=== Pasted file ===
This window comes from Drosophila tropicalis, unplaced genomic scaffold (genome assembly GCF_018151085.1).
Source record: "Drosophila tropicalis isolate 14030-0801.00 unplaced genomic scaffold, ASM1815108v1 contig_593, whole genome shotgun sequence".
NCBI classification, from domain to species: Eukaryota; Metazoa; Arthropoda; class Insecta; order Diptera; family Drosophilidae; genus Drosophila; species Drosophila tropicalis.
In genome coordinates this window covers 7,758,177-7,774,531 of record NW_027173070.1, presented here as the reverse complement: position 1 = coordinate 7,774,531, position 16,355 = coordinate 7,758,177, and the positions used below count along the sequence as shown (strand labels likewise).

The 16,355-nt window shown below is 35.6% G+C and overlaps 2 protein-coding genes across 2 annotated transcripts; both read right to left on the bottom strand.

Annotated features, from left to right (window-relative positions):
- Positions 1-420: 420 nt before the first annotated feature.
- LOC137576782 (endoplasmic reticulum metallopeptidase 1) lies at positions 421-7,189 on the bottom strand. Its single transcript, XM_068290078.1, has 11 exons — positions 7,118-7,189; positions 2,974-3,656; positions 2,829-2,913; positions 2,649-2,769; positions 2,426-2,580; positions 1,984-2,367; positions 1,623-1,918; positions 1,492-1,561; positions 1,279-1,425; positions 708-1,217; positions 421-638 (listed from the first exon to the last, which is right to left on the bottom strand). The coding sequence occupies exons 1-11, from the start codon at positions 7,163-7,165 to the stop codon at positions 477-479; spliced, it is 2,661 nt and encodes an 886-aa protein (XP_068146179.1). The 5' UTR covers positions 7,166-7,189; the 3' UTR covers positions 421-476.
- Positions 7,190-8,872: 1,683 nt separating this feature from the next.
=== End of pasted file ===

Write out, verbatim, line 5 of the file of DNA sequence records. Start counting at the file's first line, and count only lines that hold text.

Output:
The 16,355-nt window shown below is 35.6% G+C and overlaps 2 protein-coding genes across 2 annotated transcripts; both read right to left on the bottom strand.